We all love a good dinner party: convivial company, several delicious food courses and of course, the wine. But when thinking about what food to serve up and what wine to go with it, are there really rules that must be obeyed? Is it a social faux pas to serve oysters with anything other than blanc de blancs champagne or premier cru Chablis? Must the roast lamb be paired with a good Pauillac or St-Julien? And is serving the stilton with anything other than Vintage Port likely to cause quiet outrage amongst your guests?

Well, not according to Tim Hanni MW, who has recently dismissed the concept of food and wine pairing as ‘bullshit’. Speaking at the International Sauvignon Blanc celebration in Marlborough at the end of January, Hanni said “A perfect wine pairing doesn’t exist. We’re doing a lot of damage the way we’re matching wine and categorising it. We need to start a campaign to stop wine and food pairing as we’ve created a lot of bullshit around the idea… We need to celebrate the diversity of consumers, not make them feel stupid. You can serve Sauvignon Blanc with steak – why not?”

When Hanni’s comments were reported in an article in The Drinks Business, they unsurprisingly provoked many responses and much debate on the subject. Another Master of Wine, David Bird, agreed with Hanni’s comments, stating ‘it’s all about personal taste. I am doing some lectures for a sommeliers’ association and they spend hours on this subject, as if there is only one possible right combination. They were shocked when I told them I drink Sancerre with roast lamb! It’s perfect!’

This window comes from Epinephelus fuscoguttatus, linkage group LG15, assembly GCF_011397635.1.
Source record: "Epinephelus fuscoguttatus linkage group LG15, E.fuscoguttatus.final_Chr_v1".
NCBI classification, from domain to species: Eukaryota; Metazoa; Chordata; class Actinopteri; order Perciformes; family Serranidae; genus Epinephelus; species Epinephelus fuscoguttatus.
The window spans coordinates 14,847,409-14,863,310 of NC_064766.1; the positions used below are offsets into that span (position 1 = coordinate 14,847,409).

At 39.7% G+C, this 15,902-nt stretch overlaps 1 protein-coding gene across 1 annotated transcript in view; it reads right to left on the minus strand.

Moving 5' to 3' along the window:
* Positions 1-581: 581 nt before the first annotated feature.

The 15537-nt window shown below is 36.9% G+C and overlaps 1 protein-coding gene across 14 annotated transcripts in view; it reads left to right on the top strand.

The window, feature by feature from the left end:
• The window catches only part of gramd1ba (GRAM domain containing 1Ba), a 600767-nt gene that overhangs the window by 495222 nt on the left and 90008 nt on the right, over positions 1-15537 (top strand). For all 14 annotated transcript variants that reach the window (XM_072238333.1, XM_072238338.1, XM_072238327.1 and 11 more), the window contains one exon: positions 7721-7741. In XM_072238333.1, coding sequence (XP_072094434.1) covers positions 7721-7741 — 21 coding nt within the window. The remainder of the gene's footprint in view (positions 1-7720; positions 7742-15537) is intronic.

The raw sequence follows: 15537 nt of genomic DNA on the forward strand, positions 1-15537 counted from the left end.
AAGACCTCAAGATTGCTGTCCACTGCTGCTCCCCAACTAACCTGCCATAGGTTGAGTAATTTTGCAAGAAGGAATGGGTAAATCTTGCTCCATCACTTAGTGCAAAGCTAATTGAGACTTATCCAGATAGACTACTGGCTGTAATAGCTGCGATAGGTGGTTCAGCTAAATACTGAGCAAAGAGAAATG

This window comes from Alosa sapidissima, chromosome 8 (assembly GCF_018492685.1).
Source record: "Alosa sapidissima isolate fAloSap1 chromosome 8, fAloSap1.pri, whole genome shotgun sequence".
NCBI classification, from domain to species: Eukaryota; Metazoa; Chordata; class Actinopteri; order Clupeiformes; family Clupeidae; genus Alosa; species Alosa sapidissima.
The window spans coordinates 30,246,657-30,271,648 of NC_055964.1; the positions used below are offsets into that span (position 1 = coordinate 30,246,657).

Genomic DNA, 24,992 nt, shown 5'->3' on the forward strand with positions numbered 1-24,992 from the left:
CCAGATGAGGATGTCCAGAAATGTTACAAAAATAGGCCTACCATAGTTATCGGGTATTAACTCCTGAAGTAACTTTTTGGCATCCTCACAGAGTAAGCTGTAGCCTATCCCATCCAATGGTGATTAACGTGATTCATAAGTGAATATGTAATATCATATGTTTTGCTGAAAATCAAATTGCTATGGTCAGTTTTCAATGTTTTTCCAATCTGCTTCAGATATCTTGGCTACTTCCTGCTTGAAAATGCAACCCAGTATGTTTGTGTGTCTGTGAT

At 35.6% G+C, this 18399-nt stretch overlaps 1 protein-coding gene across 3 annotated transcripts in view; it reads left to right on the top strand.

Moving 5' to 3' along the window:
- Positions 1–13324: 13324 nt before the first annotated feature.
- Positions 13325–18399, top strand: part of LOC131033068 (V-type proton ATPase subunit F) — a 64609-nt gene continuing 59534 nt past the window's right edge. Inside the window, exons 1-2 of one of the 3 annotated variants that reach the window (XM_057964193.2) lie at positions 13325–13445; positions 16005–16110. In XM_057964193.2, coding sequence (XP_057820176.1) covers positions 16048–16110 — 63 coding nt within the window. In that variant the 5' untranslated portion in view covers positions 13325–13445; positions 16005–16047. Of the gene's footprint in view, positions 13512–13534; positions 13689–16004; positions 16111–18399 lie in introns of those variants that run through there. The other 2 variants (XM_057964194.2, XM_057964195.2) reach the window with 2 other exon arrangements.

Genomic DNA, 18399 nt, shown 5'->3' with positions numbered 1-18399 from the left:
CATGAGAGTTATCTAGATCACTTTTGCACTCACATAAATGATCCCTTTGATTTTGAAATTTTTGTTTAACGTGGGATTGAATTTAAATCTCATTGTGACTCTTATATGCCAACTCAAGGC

Some of those responding to Hanni’s comments disagreed, whilst others agreed to a certain extent, but to me, the sensible standpoint seems to be that whilst tastes are, of course, subjective, and there may be some people who like nothing better than to wash down their fish and chips with a Napa Valley Cabernet Sauvignon, there do exist some food and wine combinations that are generally found to complement one another well and make the experience of both the food and the wine more enjoyable. There are undoubtedly also combinations that are less successful. Whilst I wouldn’t object at all to quaffing a Sancerre with my roast lamb, I’d personally try to finish my glass (or two) before making a start on my sticky toffee pudding dessert.

So whilst I don’t believe there are any hard and fast rules that always need to be adhered to or that there is only one possible perfect wine match for any dish, there is certainly some advice that can be followed to help you find wines and foods that have a good chance of complementing each other on the palates of the majority of your dinner party guests.

As a starting point, the website ‘Wine Folly’ provides these 9 handy tips:

  1. The wine should be more acidic than the food.
  2. The wine should be sweeter than the food.
  3. The wine should have the same flavour intensity as the food.
  4. Red wines pair best with bold flavoured meats (e.g. red meat).
  5. White wines pair best with light-intensity meats (e.g. fish or chicken).